By Patricia Mwenda and Candide Uyanze
The Emoting Lamp is a creative computing experiment that utilizes remote sensing, emotions, and light. Designed as a two-person interaction, this project is comprised of two lamps which aim to mimic the non-verbal auras and cues exchanged during in-person communication. When one person’s mood changes, they approach the lamp and press the button. This will send a signal to the other person’s lamp, which will change colours, and will signal to the other person that their partner’s mood has shifted.
Vice versa, the other person can also signal their change in mood to their partner by pressing the button on their own lamp.
The aim of the project was to expand and deconstruct the themes of this fifth and final experiment: “remote sensing” and “connecting physical environments”. Many of the guidelines and related works presented to us for this project focus on physical presence or phenomenon’s that can be tangibly measured or witnessed. Physical presence, however, goes beyond just being physically present: there’s touch, odours, warmth, sounds, tension, emotions.
The power of feelings
We chose to focus on the latter, because emotions can have a presence of their own. Someone’s mood can command the room, and even affect the other people present. We have all met people whose joy is contagious, or stepped into rooms where, as the youth say, “the vibes were off”. This energy isn’t as easy to transmit virtually. Our pixelated, two-dimensional avatars and voices can only communicate so much in terms of non-verbal cues. Plus, removing yourself from someone’s negative emotions is as simple as logging off, disconnecting from the Wi-Fi, or turning off your computer.
Although the act of pressing a button would signal to the other person that their partner is physically present and near the lamp, the display of colours is the heart of our project. The coloured lights emitting from the LED visually embody the other person’s mood and energy in a room. At night—when we tend to reflect on our day and emotions—the colour cast becomes even more overwhelming. This was also an opportunity to take advantage of the time difference since Candide lives in Ottawa and Patricia lives in Nairobi.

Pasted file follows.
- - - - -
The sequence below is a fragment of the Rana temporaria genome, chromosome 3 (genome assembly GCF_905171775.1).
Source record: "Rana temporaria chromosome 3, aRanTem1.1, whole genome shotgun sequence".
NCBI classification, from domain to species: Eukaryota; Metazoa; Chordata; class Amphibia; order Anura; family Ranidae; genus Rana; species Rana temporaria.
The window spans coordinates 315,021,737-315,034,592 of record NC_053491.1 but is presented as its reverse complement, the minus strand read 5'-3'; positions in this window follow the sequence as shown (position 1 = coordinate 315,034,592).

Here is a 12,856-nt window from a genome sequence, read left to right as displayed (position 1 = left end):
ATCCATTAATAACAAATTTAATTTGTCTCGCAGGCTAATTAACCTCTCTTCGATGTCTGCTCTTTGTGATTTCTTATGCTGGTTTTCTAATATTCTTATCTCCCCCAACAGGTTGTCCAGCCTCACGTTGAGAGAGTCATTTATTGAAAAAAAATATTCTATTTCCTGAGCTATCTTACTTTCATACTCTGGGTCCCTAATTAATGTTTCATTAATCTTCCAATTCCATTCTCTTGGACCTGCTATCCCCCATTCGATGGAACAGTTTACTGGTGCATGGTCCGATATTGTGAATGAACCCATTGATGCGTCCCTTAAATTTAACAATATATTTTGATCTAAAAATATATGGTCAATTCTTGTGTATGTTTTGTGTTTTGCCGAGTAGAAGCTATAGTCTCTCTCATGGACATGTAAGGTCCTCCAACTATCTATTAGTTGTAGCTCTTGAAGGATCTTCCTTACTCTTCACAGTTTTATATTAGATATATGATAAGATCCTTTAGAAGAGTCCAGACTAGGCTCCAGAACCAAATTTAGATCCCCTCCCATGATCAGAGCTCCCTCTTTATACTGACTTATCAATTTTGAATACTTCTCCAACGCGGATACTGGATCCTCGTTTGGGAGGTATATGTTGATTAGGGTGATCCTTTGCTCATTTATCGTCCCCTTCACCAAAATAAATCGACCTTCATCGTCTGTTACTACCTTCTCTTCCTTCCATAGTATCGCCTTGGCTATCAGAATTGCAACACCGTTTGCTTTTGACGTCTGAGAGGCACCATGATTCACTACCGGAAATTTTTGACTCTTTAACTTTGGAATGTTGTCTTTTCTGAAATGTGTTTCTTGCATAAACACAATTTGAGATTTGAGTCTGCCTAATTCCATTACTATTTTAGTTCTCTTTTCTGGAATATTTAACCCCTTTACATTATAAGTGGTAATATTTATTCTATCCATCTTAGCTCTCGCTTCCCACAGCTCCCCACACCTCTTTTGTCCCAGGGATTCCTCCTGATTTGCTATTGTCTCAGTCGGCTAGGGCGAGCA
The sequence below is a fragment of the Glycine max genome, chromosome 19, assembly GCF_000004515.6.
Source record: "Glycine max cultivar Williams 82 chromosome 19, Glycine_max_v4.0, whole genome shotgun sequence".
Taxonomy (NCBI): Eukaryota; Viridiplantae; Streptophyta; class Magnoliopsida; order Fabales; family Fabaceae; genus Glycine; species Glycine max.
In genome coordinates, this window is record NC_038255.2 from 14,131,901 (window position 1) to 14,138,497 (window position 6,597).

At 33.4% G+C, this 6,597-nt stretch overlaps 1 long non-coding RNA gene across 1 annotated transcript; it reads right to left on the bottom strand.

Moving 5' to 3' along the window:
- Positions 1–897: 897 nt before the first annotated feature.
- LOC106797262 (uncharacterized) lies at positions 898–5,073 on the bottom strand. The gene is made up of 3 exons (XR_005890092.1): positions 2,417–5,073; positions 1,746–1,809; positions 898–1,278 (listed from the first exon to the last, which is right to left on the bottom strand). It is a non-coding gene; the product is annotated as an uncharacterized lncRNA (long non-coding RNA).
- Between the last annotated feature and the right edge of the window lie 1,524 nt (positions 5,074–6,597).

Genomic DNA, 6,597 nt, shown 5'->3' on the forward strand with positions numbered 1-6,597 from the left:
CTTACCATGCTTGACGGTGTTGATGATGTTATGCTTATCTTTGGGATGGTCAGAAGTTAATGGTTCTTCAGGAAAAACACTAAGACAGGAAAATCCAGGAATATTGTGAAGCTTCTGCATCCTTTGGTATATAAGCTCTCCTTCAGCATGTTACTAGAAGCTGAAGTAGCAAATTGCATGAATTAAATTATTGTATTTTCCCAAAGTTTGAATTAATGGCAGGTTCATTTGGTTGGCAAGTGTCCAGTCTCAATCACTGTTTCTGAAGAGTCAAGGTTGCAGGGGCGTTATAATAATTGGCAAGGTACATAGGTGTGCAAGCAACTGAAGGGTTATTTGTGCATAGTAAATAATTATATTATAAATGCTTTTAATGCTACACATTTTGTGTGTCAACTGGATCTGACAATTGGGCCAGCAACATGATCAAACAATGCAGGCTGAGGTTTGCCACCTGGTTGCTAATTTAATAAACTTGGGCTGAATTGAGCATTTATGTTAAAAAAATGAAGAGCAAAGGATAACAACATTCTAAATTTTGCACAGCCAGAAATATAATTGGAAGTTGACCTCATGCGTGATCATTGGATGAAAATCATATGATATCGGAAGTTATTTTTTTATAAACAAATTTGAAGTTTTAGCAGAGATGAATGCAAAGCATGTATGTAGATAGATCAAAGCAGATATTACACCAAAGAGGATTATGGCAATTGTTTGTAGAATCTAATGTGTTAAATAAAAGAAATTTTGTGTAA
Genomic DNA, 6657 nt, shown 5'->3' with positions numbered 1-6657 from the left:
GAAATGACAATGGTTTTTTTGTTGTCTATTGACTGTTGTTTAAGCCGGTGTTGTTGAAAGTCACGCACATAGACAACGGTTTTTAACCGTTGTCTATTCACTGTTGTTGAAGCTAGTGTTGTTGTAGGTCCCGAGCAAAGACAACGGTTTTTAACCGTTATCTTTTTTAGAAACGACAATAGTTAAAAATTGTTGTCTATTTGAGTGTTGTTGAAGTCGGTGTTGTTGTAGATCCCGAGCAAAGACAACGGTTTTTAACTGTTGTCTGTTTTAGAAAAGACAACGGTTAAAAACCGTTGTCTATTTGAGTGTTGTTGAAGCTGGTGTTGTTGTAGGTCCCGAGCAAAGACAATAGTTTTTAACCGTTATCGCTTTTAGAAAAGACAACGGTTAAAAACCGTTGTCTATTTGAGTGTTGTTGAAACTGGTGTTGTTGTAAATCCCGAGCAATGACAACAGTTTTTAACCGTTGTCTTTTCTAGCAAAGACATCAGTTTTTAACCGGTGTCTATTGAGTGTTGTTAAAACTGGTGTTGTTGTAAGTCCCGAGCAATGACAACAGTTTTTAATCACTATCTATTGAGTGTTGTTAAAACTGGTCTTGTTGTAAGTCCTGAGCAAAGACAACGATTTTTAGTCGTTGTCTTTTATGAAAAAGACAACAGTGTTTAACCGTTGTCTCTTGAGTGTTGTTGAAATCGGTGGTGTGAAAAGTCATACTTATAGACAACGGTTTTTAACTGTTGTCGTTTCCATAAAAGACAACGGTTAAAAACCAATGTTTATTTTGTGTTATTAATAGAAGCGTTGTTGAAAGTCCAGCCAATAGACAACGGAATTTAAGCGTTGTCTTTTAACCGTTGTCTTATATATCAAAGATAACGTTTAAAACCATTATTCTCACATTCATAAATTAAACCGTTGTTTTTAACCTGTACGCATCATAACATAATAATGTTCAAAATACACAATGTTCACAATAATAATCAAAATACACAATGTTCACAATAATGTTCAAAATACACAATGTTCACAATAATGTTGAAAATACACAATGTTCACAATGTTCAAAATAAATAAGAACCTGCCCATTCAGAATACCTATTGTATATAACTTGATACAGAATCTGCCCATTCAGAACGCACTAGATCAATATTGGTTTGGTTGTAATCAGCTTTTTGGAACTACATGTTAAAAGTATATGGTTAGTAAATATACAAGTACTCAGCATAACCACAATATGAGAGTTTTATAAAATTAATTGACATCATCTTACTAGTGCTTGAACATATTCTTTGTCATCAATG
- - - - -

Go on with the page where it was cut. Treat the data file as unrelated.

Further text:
Emotions take on an additional layer of complexity when we consider how we often feel the need to mask our emotions in public because the situation calls for a more socially acceptable display of emotions. Negative emotions also tend to make people uncomfortable: just think of a time when someone was sad or grieving, and you didn’t know what to do or say. We often reserve these vulnerable displays of emotion for people we are close to (or for ourselves), but this project encourages us, Patricia and Candide — two strangers a mere months ago — to share our feelings in abstract matter. By removing the barriers that language can present, and by eliminating the expectation of a response / by simplifying the expected response to a sound composition, we hope to encourage an honest exchange of emotions.
The constant presence of the partner’s mood is also a way to decenter ourselves and nurture empathy. As we spend an increasing amount of time in front of screens and engaging with digital platforms, we have to be cognizant of how the algorithms used in a lot of these interfaces tailor the content we see based on our personal tastes, interests, location, etc. using invasive technologies such as trackers, cookies, and more. Instead, The Emoting Lamp asks us to consider how someone else’s day is going, and how they’re doing.
Link to Github Project